Leang Leang Maros: Karst Cave Paintings By Makassar, Sulawesi
Leang Leang Maros is a karst mountain geopark in Sulawesi with ancient limestone caves and Indonesian cave art.
The prehistoric caves in this area are known for having the oldest cave paintings in the world. I went and saw some of these human hand prints up close on my first trip to Sulawesi in 2018, and it was completely fascinating!This guide will explain how you can get there, and everything you need to know before you go!
History Of Leang Leang
The limestone mountains at Leang Leang Maros make up one of the biggest karst areas in the world, right behind the Tsingy area in Madagascar and Shilin in China.
You’ll also notice some similarities to Krabi in Thailand, and Ha Long Bay in Vietnam, although this one’s not underwater anymore!
Naturally the limestone erosion is great for creating caves, so there are hundreds of them at Leang, and a bunch were inhabited during prehistoric times.
The caves at Leang Leang were discovered by two Dutch explorers in the 1900s, but it wasn’t until recently that people realized just how old and valuable the artwork is.
The current estimate is that the Indonesia cave paintings here are 40,000+ years old, making it the oldest figurative artwork in the world, and also the oldest known hunting scene.
More caves and prehistoric art are still being discovered in this area, and Indonesia has applied to UNESCO to have it recognized as a world heritage site.
What To Expect
The cave paintings at Leang are in a high cave that can only be reached by climbing 25 steps up a metal staircase built into the rock.
Watch your step, because the passage is narrow and the smooth rocks at the mouth of the cave can be slippery.
At the top, suspended on a cave wall, you’ll see half a dozen primitive paintings showing human hand prints and babi rusa (wild boar).
If you look around, you’ll also find seashells embedded in the rocks, indicating that this whole area used to be submerged in the Java Sea.
It’s an interesting and thought provoking place. A long time ago, someone left their mark here.
Karst Rock Garden
When you’re done exploring the caves, there’s a rock garden outside with lots of unique shaped limestone rocks.
These are naturally formed rocks with weird and cool shapes, including a dog, heart, and a few different rock windows you can look through.
- Foreigners: 20k IDR (~$1.50 USD)
- Indonesians: 5k IDR
How To Get There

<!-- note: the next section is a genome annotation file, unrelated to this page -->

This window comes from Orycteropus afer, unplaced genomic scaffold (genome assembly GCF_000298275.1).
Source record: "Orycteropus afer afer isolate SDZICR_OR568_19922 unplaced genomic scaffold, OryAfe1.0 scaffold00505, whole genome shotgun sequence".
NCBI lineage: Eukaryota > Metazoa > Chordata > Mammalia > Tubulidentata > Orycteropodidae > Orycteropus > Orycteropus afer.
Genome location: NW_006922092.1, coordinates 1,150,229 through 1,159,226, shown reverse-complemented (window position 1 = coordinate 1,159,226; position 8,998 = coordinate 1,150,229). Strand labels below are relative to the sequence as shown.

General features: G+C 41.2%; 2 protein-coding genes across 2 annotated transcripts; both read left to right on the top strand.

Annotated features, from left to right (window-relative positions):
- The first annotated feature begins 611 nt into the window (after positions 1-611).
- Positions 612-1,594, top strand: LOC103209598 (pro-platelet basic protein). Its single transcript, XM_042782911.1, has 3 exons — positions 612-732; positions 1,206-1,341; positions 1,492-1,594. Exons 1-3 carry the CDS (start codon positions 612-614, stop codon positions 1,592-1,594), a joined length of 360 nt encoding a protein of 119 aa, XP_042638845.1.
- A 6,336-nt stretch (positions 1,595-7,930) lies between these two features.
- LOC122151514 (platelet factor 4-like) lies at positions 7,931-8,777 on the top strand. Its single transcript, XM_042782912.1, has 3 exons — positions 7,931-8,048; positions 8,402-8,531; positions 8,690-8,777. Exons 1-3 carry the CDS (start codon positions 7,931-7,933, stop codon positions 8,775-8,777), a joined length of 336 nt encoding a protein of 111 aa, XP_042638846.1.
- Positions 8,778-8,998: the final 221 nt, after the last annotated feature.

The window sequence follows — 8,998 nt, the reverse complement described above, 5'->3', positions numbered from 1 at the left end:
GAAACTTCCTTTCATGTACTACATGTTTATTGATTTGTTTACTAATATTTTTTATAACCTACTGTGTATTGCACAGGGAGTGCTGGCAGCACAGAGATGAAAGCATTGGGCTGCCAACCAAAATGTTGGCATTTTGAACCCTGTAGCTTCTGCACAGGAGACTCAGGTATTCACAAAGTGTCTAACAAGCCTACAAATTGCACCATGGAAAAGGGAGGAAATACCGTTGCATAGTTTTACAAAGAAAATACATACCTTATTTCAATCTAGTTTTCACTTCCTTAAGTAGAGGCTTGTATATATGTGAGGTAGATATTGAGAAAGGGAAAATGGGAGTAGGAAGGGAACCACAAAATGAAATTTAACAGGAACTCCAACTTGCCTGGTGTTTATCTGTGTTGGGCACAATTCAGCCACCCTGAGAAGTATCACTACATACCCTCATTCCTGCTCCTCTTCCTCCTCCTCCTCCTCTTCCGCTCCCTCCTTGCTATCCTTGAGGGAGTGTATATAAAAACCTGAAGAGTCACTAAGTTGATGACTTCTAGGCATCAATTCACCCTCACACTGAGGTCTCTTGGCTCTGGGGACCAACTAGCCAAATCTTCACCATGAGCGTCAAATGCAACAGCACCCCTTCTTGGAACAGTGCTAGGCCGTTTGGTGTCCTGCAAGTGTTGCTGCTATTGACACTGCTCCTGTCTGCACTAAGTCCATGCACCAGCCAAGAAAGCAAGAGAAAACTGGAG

Leang Leang Maros is located in south Sulawesi, Indonesia.
The nearest airport is Sultan Hasanuddin International Airport (UPG) in Makassar, which has direct flights from Bali (DPS) or Kuala Lumpur (KUL).
Leang is a 1 hour drive from the Makassar airport, or a 1.5 hour drive from the city center.
The two best transport options are with a day driver or a taxi (more information on this below).
Our Makassar Driver
The easiest way to visit Leang is to book a driver from Makassar for the day, which should cost about 600-650k IDR ($45 USD) for the whole car and driver (for 12 hours).
We booked a trip with Dodo Mursalim from Makassar and he was punctual and helpful. You can contact him on his Facebook page or via WhatsApp at ☎ +62 812-4129-913.
Best Time To Visit
The best months to visit Leang Leang Maros are in the dry season, especially from April to August when things are greenest.
You can visit outside of these months, but it may be more dried out (at the end of the dry season) or rainy (in the middle of the wet season).
The best time of day to visit is early in the morning, before the heat picks up.
EXTRA: Rammang Rammang
After visiting Leang, there’s another karst geopark near Makassar called Rammang Rammang.
This place has huge karst mountains, jungles, and even more caves to explore. It’s one of my favorite places in Indonesia.
If you have time, check out both Rammang and Leang!
More info: Rammang Rammang Maros
Where We Stayed
We stayed at the 3-star Pesonna Hotel in Makassar city, and paid $20 USD for a private double room with cold A/C and hot shower.
They have a restaurant on site, and a nice pool. My only gripe is that the WiFi is really slow. Still, I haven’t found a better value in the Makassar area! It’s hard to beat this price for a clean double or twin room.
Prices may fluctuate from time to time, so just keep an eye out for a good deal.